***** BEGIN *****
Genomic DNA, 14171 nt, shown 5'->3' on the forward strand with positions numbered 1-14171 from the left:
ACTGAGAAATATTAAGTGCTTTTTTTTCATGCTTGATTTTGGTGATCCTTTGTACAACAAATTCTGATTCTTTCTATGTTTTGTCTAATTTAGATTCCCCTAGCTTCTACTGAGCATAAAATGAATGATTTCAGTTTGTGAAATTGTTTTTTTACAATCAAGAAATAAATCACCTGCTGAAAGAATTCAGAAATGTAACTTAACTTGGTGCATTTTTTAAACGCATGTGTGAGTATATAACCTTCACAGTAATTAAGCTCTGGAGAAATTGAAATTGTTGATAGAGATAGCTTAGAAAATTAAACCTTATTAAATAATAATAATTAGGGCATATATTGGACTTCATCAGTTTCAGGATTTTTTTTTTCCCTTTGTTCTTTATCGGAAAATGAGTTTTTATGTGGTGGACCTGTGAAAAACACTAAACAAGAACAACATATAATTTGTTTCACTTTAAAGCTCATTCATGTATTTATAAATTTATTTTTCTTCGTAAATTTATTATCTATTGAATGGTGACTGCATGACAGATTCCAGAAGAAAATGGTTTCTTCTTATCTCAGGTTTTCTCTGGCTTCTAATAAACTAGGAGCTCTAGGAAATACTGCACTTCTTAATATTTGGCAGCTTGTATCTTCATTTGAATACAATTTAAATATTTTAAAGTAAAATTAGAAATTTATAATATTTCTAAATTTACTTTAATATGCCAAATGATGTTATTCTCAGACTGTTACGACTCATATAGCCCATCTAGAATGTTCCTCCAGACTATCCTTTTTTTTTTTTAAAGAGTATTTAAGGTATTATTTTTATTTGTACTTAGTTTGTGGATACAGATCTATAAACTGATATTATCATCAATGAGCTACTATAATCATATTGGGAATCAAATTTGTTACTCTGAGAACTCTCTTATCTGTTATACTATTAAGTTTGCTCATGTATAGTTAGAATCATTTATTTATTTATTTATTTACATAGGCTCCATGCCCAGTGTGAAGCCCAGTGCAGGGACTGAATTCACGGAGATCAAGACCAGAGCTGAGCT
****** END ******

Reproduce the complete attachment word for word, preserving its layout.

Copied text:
Genomic DNA, 14171 nt, shown 5'->3' on the forward strand with positions numbered 1-14171 from the left:
ACTGAGAAATATTAAGTGCTTTTTTTTCATGCTTGATTTTGGTGATCCTTTGTACAACAAATTCTGATTCTTTCTATGTTTTGTCTAATTTAGATTCCCCTAGCTTCTACTGAGCATAAAATGAATGATTTCAGTTTGTGAAATTGTTTTTTTACAATCAAGAAATAAATCACCTGCTGAAAGAATTCAGAAATGTAACTTAACTTGGTGCATTTTTTAAACGCATGTGTGAGTATATAACCTTCACAGTAATTAAGCTCTGGAGAAATTGAAATTGTTGATAGAGATAGCTTAGAAAATTAAACCTTATTAAATAATAATAATTAGGGCATATATTGGACTTCATCAGTTTCAGGATTTTTTTTTTCCCTTTGTTCTTTATCGGAAAATGAGTTTTTATGTGGTGGACCTGTGAAAAACACTAAACAAGAACAACATATAATTTGTTTCACTTTAAAGCTCATTCATGTATTTATAAATTTATTTTTCTTCGTAAATTTATTATCTATTGAATGGTGACTGCATGACAGATTCCAGAAGAAAATGGTTTCTTCTTATCTCAGGTTTTCTCTGGCTTCTAATAAACTAGGAGCTCTAGGAAATACTGCACTTCTTAATATTTGGCAGCTTGTATCTTCATTTGAATACAATTTAAATATTTTAAAGTAAAATTAGAAATTTATAATATTTCTAAATTTACTTTAATATGCCAAATGATGTTATTCTCAGACTGTTACGACTCATATAGCCCATCTAGAATGTTCCTCCAGACTATCCTTTTTTTTTTTTAAAGAGTATTTAAGGTATTATTTTTATTTGTACTTAGTTTGTGGATACAGATCTATAAACTGATATTATCATCAATGAGCTACTATAATCATATTGGGAATCAAATTTGTTACTCTGAGAACTCTCTTATCTGTTATACTATTAAGTTTGCTCATGTATAGTTAGAATCATTTATTTATTTATTTATTTACATAGGCTCCATGCCCAGTGTGAAGCCCAGTGCAGGGACTGAATTCACGGAGATCAAGACCAGAGCTGAGCT